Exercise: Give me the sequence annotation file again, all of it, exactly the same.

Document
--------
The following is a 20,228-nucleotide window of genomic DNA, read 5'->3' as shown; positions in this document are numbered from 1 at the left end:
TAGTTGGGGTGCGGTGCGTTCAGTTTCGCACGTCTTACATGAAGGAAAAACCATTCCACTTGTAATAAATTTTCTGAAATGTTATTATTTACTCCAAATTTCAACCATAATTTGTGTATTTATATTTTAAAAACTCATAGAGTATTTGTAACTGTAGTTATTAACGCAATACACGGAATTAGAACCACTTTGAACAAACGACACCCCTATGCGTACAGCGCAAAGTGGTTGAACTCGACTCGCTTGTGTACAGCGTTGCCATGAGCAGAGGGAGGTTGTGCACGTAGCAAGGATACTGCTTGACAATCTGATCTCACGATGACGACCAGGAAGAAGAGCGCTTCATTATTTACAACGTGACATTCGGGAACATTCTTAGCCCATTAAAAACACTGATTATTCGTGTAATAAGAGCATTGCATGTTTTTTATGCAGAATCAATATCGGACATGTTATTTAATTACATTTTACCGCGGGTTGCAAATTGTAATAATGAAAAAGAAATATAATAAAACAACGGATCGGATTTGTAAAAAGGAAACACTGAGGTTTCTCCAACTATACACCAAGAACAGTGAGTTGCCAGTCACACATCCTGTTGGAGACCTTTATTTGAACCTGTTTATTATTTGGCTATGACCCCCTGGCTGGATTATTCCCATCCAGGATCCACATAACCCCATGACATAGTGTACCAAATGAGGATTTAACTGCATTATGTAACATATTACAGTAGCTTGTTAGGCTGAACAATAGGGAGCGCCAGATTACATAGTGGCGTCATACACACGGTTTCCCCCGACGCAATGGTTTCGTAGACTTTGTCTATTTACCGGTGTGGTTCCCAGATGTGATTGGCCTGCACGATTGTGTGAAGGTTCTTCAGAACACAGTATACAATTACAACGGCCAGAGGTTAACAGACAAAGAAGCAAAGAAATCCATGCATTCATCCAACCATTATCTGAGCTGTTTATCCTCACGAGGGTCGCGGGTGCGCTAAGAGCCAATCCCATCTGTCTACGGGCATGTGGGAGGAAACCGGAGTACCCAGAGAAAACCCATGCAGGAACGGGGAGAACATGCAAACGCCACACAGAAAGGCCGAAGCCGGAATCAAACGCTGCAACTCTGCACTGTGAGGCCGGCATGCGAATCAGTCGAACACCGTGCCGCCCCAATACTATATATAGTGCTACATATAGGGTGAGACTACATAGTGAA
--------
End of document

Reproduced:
The following is a 20,228-nucleotide window of genomic DNA, read 5'->3' as shown; positions in this document are numbered from 1 at the left end:
TAGTTGGGGTGCGGTGCGTTCAGTTTCGCACGTCTTACATGAAGGAAAAACCATTCCACTTGTAATAAATTTTCTGAAATGTTATTATTTACTCCAAATTTCAACCATAATTTGTGTATTTATATTTTAAAAACTCATAGAGTATTTGTAACTGTAGTTATTAACGCAATACACGGAATTAGAACCACTTTGAACAAACGACACCCCTATGCGTACAGCGCAAAGTGGTTGAACTCGACTCGCTTGTGTACAGCGTTGCCATGAGCAGAGGGAGGTTGTGCACGTAGCAAGGATACTGCTTGACAATCTGATCTCACGATGACGACCAGGAAGAAGAGCGCTTCATTATTTACAACGTGACATTCGGGAACATTCTTAGCCCATTAAAAACACTGATTATTCGTGTAATAAGAGCATTGCATGTTTTTTATGCAGAATCAATATCGGACATGTTATTTAATTACATTTTACCGCGGGTTGCAAATTGTAATAATGAAAAAGAAATATAATAAAACAACGGATCGGATTTGTAAAAAGGAAACACTGAGGTTTCTCCAACTATACACCAAGAACAGTGAGTTGCCAGTCACACATCCTGTTGGAGACCTTTATTTGAACCTGTTTATTATTTGGCTATGACCCCCTGGCTGGATTATTCCCATCCAGGATCCACATAACCCCATGACATAGTGTACCAAATGAGGATTTAACTGCATTATGTAACATATTACAGTAGCTTGTTAGGCTGAACAATAGGGAGCGCCAGATTACATAGTGGCGTCATACACACGGTTTCCCCCGACGCAATGGTTTCGTAGACTTTGTCTATTTACCGGTGTGGTTCCCAGATGTGATTGGCCTGCACGATTGTGTGAAGGTTCTTCAGAACACAGTATACAATTACAACGGCCAGAGGTTAACAGACAAAGAAGCAAAGAAATCCATGCATTCATCCAACCATTATCTGAGCTGTTTATCCTCACGAGGGTCGCGGGTGCGCTAAGAGCCAATCCCATCTGTCTACGGGCATGTGGGAGGAAACCGGAGTACCCAGAGAAAACCCATGCAGGAACGGGGAGAACATGCAAACGCCACACAGAAAGGCCGAAGCCGGAATCAAACGCTGCAACTCTGCACTGTGAGGCCGGCATGCGAATCAGTCGAACACCGTGCCGCCCCAATACTATATATAGTGCTACATATAGGGTGAGACTACATAGTGAA